Originally published December 1, 2013.

The triumph of Scottish baking on the old national lines.

-TF Henderson


Little shortbread cookiesShortbread is the primordial cookie.  It has only three ingredients: sugar, butter, and flour.  And I guess salt is a welcome addition.  Sometimes there’s caraway.  And there are a few variations like Ayrshire shortbread that include eggs and cream.  But usually it’s just sugar, butter, and flour, combined in a very simple ratio: 1:2:3.

In other words, butter makes up fully one third of the weight of the dough, so this is indeed a very short dough, “short” referring to fat’s ability to inhibit gluten development, creating a tender, brittle pastry.  Some classic recipes will even replace a portion of the wheat flour with rice flour or arrowroot starch, which is even lower in gluten.

The other important characteristic of classic shortbread is that the only moisture in the dough comes from the scant water-content of the butter.  In fact there is so little water that not all the starch in the flour will be able to absorb moisture and gelate, which explains shortbread’s crumbly texture.

Being a dry dough that doesn’t spread during baking, shortbread is particularly well-suited to being shaped before baking.  Dough made with fine sugar like caster or berry sugar spreads less during baking than that made with coarse sugar.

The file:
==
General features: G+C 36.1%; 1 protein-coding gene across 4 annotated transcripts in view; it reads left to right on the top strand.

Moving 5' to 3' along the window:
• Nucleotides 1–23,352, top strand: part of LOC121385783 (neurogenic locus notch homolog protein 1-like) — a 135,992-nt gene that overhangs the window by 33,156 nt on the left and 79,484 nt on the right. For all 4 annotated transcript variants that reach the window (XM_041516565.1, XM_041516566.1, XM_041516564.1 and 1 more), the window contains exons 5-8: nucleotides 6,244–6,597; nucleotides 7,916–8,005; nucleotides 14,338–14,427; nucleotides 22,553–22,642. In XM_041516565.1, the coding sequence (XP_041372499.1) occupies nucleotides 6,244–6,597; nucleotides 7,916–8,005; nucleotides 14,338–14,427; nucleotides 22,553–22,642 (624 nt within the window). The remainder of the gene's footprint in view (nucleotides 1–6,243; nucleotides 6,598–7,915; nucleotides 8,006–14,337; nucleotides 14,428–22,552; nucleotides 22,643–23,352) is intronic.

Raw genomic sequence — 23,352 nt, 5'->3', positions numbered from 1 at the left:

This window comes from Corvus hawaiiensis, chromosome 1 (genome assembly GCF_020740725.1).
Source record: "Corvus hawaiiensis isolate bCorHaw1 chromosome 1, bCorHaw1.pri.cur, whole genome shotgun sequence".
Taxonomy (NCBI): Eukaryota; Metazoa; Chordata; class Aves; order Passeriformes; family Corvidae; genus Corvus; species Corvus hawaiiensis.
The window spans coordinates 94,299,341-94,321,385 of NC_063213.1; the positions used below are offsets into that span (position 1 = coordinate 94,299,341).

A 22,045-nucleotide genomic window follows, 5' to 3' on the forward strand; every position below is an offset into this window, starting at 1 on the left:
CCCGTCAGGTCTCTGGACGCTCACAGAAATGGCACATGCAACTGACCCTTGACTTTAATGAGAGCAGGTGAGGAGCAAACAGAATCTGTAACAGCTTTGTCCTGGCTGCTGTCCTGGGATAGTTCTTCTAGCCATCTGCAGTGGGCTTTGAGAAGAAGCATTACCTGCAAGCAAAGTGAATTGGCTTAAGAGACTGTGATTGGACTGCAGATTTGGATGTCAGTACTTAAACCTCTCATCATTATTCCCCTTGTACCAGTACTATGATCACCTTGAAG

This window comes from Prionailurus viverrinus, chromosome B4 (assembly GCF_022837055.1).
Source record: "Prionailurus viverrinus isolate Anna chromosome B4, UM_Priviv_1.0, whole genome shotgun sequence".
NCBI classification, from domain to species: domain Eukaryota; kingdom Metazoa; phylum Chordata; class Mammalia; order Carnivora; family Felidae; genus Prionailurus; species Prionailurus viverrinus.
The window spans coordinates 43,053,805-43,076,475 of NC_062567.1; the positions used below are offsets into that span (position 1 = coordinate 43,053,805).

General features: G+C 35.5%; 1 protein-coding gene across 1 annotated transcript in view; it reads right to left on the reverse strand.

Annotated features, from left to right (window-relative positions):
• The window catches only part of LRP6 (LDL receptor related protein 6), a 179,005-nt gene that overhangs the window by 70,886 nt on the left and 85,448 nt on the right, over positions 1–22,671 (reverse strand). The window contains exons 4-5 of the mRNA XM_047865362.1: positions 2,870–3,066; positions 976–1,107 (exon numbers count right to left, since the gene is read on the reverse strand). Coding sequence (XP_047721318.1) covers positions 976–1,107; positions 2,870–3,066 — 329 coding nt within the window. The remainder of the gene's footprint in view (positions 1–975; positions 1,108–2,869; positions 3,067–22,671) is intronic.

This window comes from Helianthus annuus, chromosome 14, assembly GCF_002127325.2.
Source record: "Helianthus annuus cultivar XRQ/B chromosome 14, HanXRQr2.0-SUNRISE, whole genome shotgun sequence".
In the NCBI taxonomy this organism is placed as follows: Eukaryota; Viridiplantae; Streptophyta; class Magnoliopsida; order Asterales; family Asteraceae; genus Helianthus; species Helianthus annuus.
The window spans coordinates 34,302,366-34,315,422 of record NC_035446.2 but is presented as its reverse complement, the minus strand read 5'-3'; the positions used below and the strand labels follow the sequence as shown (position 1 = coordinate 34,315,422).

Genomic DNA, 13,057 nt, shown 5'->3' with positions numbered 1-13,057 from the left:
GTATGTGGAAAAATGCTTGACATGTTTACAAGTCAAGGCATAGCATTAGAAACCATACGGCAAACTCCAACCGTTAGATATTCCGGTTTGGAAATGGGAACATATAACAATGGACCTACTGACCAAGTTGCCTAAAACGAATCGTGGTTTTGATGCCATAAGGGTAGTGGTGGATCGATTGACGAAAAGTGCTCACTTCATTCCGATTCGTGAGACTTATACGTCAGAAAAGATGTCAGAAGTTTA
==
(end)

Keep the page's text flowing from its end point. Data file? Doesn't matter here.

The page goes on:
Traditional Shapes.  Shortbread dough has to be warmer than fridge temperature to be workable.  I typically leave it on the counter for an hour before rolling.  There are several traditional forms.

  • Shortbread is often pressed into molds.  Traditional images include all manner of Scots paraphernalia: thistles, heather, clover (“trefoil”)…
  • Long rectangles called fingers are common.
  • The most common shapes are round discs, usually notches along the perimeter with thumb and forefinger, or with the tines of a fork.  This is said to mimmic the sun’s rays, especially on Hogmanay, the Scots New Year.  The shortbread rounds can be sized for individual consumption, or made larger, and cut into wedges much like a pie, in which case the cookie is called petticoat tails.[1] See the picture below.
  • Shortbread doughs of all shapes are often “docked,” that is, perforated with the tines of a fork.


After shaping the cookies it’s best to hold them at fridge temperatures for at least fifteen minutes.  The colder the cookies are when they go into the oven, the better they will hold their shape during baking.